Achievement School District Begins Operation August 2017
The 2015 legislative session focused the bulk of its efforts on education in the state.
It mandated some changes to school districts state-wide, including the sprawling Clark County School District.
One of those initiatives included forming a new Achievement School District, separate from CCSD, which will convert some of the district’s most underperforming schools into charter schools next year.
And this has been met with some mixed reviews.
Joining KNPR to hopefully clarify some of what this means for those schools is the Nevada Achievement School District Superintendent Jana Wilcox Lavin.
Lavin said the Achievement School District, or ASD, is a response to calls for better quality education from parents, educators and administrators.
Charter management operators will run ASD schools, with the input from parents, educators and the community. Lavin said the ASD was informed by other states with similar initiatives, with unique adjustments for Nevada.
"We want to keep what's working and change what's not," Lavin said.
A maximum of six schools can become charter schools in the 2017-2018 school year. The ASD charter schools will begin operating Aug. 20.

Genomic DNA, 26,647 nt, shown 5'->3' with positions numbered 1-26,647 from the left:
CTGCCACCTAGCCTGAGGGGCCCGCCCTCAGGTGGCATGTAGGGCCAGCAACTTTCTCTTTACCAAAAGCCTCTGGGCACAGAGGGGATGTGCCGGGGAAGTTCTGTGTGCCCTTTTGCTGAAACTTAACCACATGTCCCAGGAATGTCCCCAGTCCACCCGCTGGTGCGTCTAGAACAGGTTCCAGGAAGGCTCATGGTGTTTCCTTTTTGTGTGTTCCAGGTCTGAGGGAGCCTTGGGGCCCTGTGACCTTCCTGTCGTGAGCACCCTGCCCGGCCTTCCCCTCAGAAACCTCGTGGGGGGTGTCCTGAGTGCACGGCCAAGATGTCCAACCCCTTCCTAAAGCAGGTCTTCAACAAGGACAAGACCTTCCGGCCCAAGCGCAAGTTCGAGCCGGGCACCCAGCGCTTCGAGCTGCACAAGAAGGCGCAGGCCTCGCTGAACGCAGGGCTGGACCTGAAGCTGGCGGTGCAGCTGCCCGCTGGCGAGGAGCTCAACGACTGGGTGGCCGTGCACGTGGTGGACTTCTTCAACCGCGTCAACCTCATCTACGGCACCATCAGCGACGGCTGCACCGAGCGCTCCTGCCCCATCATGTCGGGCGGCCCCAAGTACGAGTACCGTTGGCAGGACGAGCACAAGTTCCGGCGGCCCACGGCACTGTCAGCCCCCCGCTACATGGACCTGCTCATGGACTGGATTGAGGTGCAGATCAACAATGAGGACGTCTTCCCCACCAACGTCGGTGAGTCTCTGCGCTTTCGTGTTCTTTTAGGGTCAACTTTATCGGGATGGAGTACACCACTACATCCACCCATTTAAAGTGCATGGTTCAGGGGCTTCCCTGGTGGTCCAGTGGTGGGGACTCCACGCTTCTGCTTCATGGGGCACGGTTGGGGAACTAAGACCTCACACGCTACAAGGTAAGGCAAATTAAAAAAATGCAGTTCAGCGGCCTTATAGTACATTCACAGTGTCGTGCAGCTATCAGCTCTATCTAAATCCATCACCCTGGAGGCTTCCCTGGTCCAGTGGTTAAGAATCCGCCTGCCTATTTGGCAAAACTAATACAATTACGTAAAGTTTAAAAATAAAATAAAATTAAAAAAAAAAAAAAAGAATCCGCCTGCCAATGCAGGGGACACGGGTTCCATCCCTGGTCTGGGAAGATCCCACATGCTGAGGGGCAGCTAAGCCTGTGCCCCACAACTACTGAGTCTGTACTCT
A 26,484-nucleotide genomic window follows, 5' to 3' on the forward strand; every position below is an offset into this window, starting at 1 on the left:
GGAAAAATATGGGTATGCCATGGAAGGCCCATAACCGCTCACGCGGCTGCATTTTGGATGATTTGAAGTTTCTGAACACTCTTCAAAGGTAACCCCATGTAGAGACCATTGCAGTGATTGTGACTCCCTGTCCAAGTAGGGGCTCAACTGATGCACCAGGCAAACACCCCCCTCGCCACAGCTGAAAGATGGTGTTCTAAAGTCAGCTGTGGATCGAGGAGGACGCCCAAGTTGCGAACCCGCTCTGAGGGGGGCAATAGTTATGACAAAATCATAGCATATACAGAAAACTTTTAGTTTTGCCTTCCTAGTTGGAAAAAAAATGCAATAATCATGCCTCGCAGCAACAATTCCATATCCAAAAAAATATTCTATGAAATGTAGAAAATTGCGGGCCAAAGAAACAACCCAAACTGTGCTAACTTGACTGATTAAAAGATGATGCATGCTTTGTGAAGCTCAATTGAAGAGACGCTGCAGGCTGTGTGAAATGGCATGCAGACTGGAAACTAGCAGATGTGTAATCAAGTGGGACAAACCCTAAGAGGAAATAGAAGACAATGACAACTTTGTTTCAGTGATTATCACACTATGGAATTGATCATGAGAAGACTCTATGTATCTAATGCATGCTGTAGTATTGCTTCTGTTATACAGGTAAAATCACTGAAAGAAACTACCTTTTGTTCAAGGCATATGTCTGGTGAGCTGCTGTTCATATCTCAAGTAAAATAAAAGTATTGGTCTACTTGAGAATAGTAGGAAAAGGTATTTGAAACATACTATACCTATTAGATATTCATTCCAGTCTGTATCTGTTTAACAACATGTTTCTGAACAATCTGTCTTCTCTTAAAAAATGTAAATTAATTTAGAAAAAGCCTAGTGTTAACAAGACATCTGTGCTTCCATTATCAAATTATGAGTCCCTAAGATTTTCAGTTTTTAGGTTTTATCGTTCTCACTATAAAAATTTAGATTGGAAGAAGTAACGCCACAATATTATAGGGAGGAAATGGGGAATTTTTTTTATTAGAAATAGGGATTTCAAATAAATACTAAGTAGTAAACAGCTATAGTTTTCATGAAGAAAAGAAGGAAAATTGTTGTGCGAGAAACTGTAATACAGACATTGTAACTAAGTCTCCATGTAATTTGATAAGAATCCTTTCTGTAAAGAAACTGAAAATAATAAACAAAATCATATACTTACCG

Recently, the Achievement School District recommended nine schools to the State Board of Education. The board will announce a shorter list of eligible schools Dec. 15, and the final decision will be made Feb. 1.
The K-12 schools were chosen for being the lowest performing for the longest time. In those schools, only one in five students could read and do math proficiently, and only 4 percent were college ready. The schools also had challenges with attendance and student behavior.
“They’ve really struggled to provide the best outcomes for kids and put kids on the path to college and career,” Lavin said of ASD’s recommended
The ASD will operate separately from the school districts, though it must meet the same state standards.
“In many ways they’re very nimble and can be really responsive to the needs of students and families very quickly because of their structure,” Lavin said.
Teachers are welcome to remain at their schools once they become charters. Pay scale will be set by operators and will be competitive with CCSD salaries, Lavin said, though it's up to the operators to decide whether to honor union contracts.
Lavin said college and carreer readiness are the biggest goals.
Schools currently are rated on a five-star system, and Lavin's goal for the charter schools is three stars in three years.
Clark County School District Superintendent Pat Skorkowsky recently told KNPR's State of Nevada that CCSD Schools perform better than charter schools in Southern Nevada. Lavin said that was true, but added, "We can't think of charter schools as one big unit. We have to evaluate schools and their leaders independently."
Two charter operators, Futuro Academy and Democracy Prep, have been approved to oversee ASD schools, and Celerity Schools has been conditionally approved. Both Democracy Prep and Celerity have experience in other states.
“Neighborhood kids are still going to go to neighborhood schools," Lavin said. "It’s just going to be under different management.”
Jana Wilcox Lavin, superintendent, Nevada Achievement School District